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Concern as insurers face business fee hike

The Senate agreed to increase fees for captive and domestic insurers yesterday.

Amendments to the Bermuda Monetary Authority Act will also impose financial penalties on those companies who are late paying their fees and enable the BMA to recover unpaid fees as a civil debt in any court or competent jurisdiction, if required.

Previously the Bermuda Insurance Management Association told

The Royal Gazette the increases would have a detrimental impact on the Island's competitiveness as a domicile.

The increased fees will see Class 3 insurers pay $30,000 to the BMA compared to the $19,000 they used to pay. Domestic insurers will also see their fees increase by $25,000

Yesterday Junior Finance Minister David Burt said the fees were being increased because the BMA had an increased regulatory role in Bermuda.

He added: “While the BMA is committed to running its affairs efficiently so as to keep the financial burden on regulated firms as low as possible, further increases in resources remain necessary if the BMA is to achieve its objectives and continue to play its key role in Bermuda's economy.”

Opposition Senate Leader Jeanne Atherden said she was concerned the fee increases may have an impact on Bermuda's reputation as a competitive business jurisdiction.

She questioned why the BMA could not achieve best practice without a rise in fees.

“Why not reorganise so there isn't more expense?” she asked.

“The reason I am asking this is it has a direct knock-on effect to the cost of doing business in Bermuda.

“We have a real concern as we go forward as to whether we are going to maintain the competitiveness.”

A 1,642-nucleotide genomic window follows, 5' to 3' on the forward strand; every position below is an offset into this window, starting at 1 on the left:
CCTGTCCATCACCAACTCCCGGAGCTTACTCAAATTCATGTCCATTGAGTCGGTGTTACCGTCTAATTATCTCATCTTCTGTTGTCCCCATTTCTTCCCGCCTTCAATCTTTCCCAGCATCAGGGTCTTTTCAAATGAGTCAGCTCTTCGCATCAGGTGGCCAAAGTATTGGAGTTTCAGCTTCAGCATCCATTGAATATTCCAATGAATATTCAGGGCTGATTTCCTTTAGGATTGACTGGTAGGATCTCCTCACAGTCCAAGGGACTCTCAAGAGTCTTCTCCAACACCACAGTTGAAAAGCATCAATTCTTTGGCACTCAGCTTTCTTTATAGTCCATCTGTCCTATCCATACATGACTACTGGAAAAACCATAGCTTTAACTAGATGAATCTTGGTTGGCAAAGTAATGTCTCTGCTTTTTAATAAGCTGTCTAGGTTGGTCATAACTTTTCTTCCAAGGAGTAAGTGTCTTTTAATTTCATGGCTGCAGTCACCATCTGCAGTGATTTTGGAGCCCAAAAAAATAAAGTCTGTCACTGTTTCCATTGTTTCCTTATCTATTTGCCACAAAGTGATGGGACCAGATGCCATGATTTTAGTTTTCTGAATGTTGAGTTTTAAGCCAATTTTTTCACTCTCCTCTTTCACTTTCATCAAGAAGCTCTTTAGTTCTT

She asked when the last time was that there was a review of the operational efficiency of the BMA.

She also said perhaps it is time for the BMA board to be replaced with an independent body to oversee the authority.

Independent Senator Joan Dillas Wright said: “I understand the BMA has a major responsibility in overseeing the companies registered in Bermuda, but I also have concerns about this increase and I just wondered whether this was exorbitant.”

In his reply, Sen Burt said Bermuda remains competitive when its fees are compared to those in other jurisdictions.

“Our fees are definitely within reason,” he said.

He added that the International Monetary Fund last reviewed Bermuda's regulatory regime in 2007.

In other legislation related to the BMA yesterday, the Senate also passed the Insurance Amendment (No.3) Act 2010.

The bill requires that insurers have enough funds to satisfy regulatory levels so there is a basic amount of money available when people are ready to make a claim.

It will also extend the powers of the Bermuda Monetary Authority allowing them to investigate other classes of insurers and establish a new regime for the classification of long-term insurers.

The legislation was passed without debate, other than a comment from Sen Atherden who said: “We understand the need for this piece of legislation.”

Insurance companies in Bermuda will have to pay higher fees to the Bermuda Monetary Authority.

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Published December 16, 2010 at 1:00 am (Updated December 16, 2010 at 7:25 am)

Concern as insurers face business fee hike

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